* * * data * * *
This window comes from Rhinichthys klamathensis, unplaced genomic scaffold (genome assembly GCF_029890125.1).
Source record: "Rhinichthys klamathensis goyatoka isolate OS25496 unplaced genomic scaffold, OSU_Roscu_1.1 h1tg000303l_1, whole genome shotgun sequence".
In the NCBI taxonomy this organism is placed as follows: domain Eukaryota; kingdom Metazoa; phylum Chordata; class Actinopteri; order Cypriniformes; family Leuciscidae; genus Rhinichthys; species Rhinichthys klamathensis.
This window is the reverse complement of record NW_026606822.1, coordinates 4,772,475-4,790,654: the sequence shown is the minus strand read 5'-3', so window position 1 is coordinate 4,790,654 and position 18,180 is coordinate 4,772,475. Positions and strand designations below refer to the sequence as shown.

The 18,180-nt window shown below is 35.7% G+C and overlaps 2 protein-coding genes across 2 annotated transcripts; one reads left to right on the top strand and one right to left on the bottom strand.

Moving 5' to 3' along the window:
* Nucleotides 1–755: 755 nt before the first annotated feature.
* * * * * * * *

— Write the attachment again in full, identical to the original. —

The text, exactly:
This window comes from Rhinichthys klamathensis, unplaced genomic scaffold (genome assembly GCF_029890125.1).
Source record: "Rhinichthys klamathensis goyatoka isolate OS25496 unplaced genomic scaffold, OSU_Roscu_1.1 h1tg000303l_1, whole genome shotgun sequence".
In the NCBI taxonomy this organism is placed as follows: domain Eukaryota; kingdom Metazoa; phylum Chordata; class Actinopteri; order Cypriniformes; family Leuciscidae; genus Rhinichthys; species Rhinichthys klamathensis.
This window is the reverse complement of record NW_026606822.1, coordinates 4,772,475-4,790,654: the sequence shown is the minus strand read 5'-3', so window position 1 is coordinate 4,790,654 and position 18,180 is coordinate 4,772,475. Positions and strand designations below refer to the sequence as shown.

The 18,180-nt window shown below is 35.7% G+C and overlaps 2 protein-coding genes across 2 annotated transcripts; one reads left to right on the top strand and one right to left on the bottom strand.

Moving 5' to 3' along the window:
* Nucleotides 1–755: 755 nt before the first annotated feature.